Baltimore businesses show strong sales tax numbers a year after bypass' opening

Editor's note: This is the second in a series of articles examining the local economy. The first installment, covering local manufacturing, appeared in the Sept. 30 edition of the Daily Express. The next story in the series will appear in the Oct. 21 edition.


Three-thousand drivers travel the new Highway 63 daily. Some use the bypass to do just that, bypass Kirksville and Baltimore Street traffic, while others are unaware a city of 17,000 exists to the west.

Before the new highway opened in late October 2011, some feared those drivers would take their dollars with them, leaving Kirksville's bustling Baltimore Street to dry up and disappear.

Nearly one year later, Baltimore Street is still busy selling goods, gas and food and its sales tax growth has outpaced the city's growth for the first months of 2012.

The route is functioning as intended and apparently has yet to make a significant impact one way or the other on the city or county economies as local economic indicators show either steady or increasing sales and tax collections.

"[Highway 63] is doing what it's supposed to do," said Missouri Department of Transportation Area Engineer Amy Crawford. "You've got those people that aren't coming to Kirksville, and they don't have to go through town so that the people that are coming to town can get through."

During its design and construction phases, detractors of the new Highway 63 route warned of business closures and failures along Baltimore Street due to drivers bypassing Kirksville and its hotels, restaurants and gas stations to spend their dollars elsewhere.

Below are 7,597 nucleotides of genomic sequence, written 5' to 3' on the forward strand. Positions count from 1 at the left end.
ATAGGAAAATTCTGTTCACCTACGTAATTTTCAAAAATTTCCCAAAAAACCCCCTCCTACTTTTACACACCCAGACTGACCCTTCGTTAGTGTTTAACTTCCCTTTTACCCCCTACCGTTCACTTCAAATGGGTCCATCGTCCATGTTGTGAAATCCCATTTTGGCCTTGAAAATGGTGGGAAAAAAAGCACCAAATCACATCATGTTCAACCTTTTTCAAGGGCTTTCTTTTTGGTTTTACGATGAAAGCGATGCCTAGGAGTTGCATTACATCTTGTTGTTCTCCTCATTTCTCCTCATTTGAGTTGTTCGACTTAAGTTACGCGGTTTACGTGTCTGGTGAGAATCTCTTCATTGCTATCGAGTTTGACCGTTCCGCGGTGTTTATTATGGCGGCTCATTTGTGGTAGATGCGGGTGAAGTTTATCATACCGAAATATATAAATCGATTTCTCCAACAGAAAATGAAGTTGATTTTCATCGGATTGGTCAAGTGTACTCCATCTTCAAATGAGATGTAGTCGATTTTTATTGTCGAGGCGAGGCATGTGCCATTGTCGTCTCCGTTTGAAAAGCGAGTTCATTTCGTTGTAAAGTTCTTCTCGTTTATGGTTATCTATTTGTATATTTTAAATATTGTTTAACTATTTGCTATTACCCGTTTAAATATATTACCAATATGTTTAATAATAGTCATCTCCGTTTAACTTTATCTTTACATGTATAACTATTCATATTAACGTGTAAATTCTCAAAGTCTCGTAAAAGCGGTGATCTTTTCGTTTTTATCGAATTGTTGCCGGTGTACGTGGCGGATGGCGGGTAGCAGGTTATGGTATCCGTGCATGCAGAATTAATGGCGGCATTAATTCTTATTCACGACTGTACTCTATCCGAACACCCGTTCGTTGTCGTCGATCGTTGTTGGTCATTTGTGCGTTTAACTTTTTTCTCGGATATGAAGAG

But neither the city nor the county are seeing such a decline, instead reporting that local economic indicators, such as sales tax figures which reflect how much people are spending, are steady or increasing at the same time as traffic also increases along the bypass.

Looking at gas stations and fast food restaurants along Baltimore Street, two areas expected to see the most impact from the fewer travelers, sales tax collections were up during the first quarter of 2012 compared to 2011 and higher than the city-wide growth.

City Manager Mari Macomber reported that those specific industries along Baltimore Street experienced their best first-quarter in four years, paying nearly $46,000 in sales taxes for the year's first three months. That $46,000 is up compared to 2011's $42,473. That specific region's tax payments have increased by about $4,000 each year since 2009.

"That increase is a good thing," Macomber said. "But we're not sure what it's attributed to, whether people are spending more money or not, or if it's an impact from the new [highway]."

The question is clouded by many variables, including fuel and food prices and other impacting factors like the economy and unemployment, but so far the figures support an optimistic outlook as they hold steadily increase.

Beyond Baltimore Street and its traveler-oriented businesses, the entire city is on track to collect a five-year high in sales tax revenue, totaling $1,539,816 as of July. At this time last year, the city had collected about $1.5 million.

But Baltimore Street fast food and gas industries are outpacing the city, having experienced an about 8-percent growth for the first quarter of 2012 compared to the same period of 2011. Citywide, sales tax revenues increased about 1.5-percent for that same period.

As sales steadily increase for the city, Adair County is also seeing little negative changes on the year, possibly hinting that fewer residents are traveling out of the county for their shopping or gas needs. In fact, the county is expecting its third straight year of tax growth since its last decline in 2009.

This year so far, the county is about even with last year's sales tax collections, up only about $3,000, a fraction of a percentage point.